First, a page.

Having a parent who is beginning to show the signs of deteriorating health can turn into an extremely stressful situation. You instinctively want the best for them, but slowly your involvement in their caretaking becomes the center of your life, making your own personal responsibilities and relationships take a back seat.
In a perfect world, mom or dad would be able to stay in their own home where so many memories were made. However, the reality is that new living arrangements with enhanced care is often the only option that can keep up with your parent’s changing medical and caretaking needs.
Once you make the decision to enlist assisted living or memory care for your parent, it’s completely normal to experience feelings of guilt.
When wading through this emotional decision, it’s important to remove the personal burden and feelings of inadequacy. Your parent would not want to feel like they are encumbering their children’s lives. If you are unable to care for yourself, it will become impossible to stay on top of where your parent is with regards to their health.
A useful analogy to make this point is that of an oxygen mask on an airplane. If you neglect taking a breath of oxygen from the mask, you will be unable to assist your child with their own mask, due to your own oxygen depletion.
Here’s some other things to keep in mind to keep guilt from taking over in your mind when exploring new living arrangements for your parent.
- First off, you need to acknowledge you are in a difficult position. For many, it’s natural to feel that moving your parent into an assisted living community is abandoning your own responsibility. The reality is that making the transition to a new living arrangement for your parent in declining health can enhance everyone’s life. When in a well-staffed assisted-living community, there are competent medical professionals on staff to help when problems arise and make sure all their needs are met. You can return to your own life and visit your parent as much as you can. After the transition is complete, find little ways to make your parent’s day better and look at your role as supplementing the care they are now receiving at their new home.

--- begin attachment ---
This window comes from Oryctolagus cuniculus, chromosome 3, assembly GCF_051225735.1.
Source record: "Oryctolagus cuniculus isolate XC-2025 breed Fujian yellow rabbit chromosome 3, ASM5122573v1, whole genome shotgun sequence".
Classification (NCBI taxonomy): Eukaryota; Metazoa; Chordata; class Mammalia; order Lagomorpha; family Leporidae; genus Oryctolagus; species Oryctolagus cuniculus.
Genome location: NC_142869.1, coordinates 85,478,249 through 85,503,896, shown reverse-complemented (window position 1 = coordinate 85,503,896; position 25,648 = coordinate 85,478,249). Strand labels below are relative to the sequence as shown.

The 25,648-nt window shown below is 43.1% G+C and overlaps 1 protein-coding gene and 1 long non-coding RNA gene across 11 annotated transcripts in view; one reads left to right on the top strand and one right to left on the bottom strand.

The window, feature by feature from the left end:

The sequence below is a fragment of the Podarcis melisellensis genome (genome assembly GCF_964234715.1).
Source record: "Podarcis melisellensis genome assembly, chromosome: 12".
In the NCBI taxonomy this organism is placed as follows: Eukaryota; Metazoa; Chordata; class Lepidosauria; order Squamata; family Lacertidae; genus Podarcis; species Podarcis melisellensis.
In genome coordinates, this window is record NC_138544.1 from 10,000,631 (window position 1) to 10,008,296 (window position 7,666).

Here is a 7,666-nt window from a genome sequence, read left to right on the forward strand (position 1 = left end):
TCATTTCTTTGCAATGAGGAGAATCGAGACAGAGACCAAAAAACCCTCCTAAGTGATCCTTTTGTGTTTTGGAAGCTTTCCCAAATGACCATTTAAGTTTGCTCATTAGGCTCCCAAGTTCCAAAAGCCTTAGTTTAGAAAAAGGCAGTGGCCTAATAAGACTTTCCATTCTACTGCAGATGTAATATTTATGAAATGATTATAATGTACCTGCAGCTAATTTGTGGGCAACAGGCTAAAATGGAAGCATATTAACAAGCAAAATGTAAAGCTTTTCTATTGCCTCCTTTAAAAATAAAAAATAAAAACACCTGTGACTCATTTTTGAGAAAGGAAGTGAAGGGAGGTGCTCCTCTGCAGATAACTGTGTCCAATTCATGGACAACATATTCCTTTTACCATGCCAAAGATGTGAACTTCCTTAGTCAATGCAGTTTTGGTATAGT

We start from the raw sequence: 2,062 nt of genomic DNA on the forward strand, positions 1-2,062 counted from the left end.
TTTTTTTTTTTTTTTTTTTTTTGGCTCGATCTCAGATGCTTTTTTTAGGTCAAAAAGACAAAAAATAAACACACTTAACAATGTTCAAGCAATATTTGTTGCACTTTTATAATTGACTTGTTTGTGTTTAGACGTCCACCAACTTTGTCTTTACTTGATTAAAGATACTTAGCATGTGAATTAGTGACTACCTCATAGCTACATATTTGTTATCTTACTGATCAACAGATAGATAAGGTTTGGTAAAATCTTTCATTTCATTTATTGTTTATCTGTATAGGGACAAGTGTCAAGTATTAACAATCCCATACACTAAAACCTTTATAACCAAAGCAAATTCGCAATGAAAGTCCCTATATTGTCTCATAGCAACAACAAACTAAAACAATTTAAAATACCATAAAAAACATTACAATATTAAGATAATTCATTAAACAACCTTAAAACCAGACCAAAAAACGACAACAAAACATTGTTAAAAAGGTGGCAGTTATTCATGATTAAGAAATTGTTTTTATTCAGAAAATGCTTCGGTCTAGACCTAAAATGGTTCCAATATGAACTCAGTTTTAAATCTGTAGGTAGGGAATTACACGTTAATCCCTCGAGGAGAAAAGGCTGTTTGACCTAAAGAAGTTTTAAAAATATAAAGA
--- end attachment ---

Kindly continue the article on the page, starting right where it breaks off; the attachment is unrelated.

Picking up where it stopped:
- When you find a good assisted living community for your parent, let them take on the responsibility of being your family member’s primary caretaker. Skilled professionals are more capable of providing adequate care. As a child of a senior citizen, guilty feelings can creep into the decision to uproot your parent and make new living arrangements, when you think it is your responsibility to devote your life 24/7 to meeting their every need. Once you find a suitable assisted-living community for your parent, you can go back to feeling like their child.
- You didn’t cause the decline in your parent’s health. The physical and cognitive deterioration they are experiencing would exist, regardless of you putting your life on hold to care for them or finding a well-suited, senior-living community for your parent to call home. It is imperative to accept the reality of the situation. Making sure your parent is as happy and healthy as possible, of course, is your top priority in this situation. Modern assisted living communities have all aspects of meeting your parent’s needs covered, ranging from health and nutrition to an active social calendar. Once you make new living arrangements for mom or dad, you can be comfortable living with the consequences of the decision.
- Finding a good assisted living community will be a win-win situation on both ends. After some time, any guilty feelings can subside, knowing you had your parent’s best interest in mind. Once the decision to relocate mom or dad has been made, it is important to remain an active advocate in their life. You can’t live your life for others. You can only do so much to assist someone, even when it is one of the most important people in your life.
Unfortunately, aging and deterioration in health is a part of life. As Americans live longer, it’s a road more and more people will have to navigate for a parent. Just don’t get clouded by feeling like it’s your job to keep them living under the same roof.
As a child, you should view your responsibility is to put them in the best situation possible and receive top-notch care going forward.
Change can be a very good thing, even if it’s met initially with resistance by mom or dad.
Make sure to visit as many assisted-living communities as possible and ask questions to make sure your parent’s new home is the right fit.